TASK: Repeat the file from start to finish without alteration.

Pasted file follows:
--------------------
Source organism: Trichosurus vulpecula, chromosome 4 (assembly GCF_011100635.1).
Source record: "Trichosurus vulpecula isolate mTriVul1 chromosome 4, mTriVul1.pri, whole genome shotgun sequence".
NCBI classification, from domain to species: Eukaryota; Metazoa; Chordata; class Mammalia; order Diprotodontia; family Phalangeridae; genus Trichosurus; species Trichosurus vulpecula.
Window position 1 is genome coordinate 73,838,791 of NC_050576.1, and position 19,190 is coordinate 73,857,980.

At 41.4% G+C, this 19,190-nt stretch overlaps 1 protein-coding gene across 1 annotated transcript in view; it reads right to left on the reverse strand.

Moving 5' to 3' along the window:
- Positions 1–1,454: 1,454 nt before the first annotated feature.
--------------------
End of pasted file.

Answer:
Source organism: Trichosurus vulpecula, chromosome 4 (assembly GCF_011100635.1).
Source record: "Trichosurus vulpecula isolate mTriVul1 chromosome 4, mTriVul1.pri, whole genome shotgun sequence".
NCBI classification, from domain to species: Eukaryota; Metazoa; Chordata; class Mammalia; order Diprotodontia; family Phalangeridae; genus Trichosurus; species Trichosurus vulpecula.
Window position 1 is genome coordinate 73,838,791 of NC_050576.1, and position 19,190 is coordinate 73,857,980.

At 41.4% G+C, this 19,190-nt stretch overlaps 1 protein-coding gene across 1 annotated transcript in view; it reads right to left on the reverse strand.

Moving 5' to 3' along the window:
- Positions 1–1,454: 1,454 nt before the first annotated feature.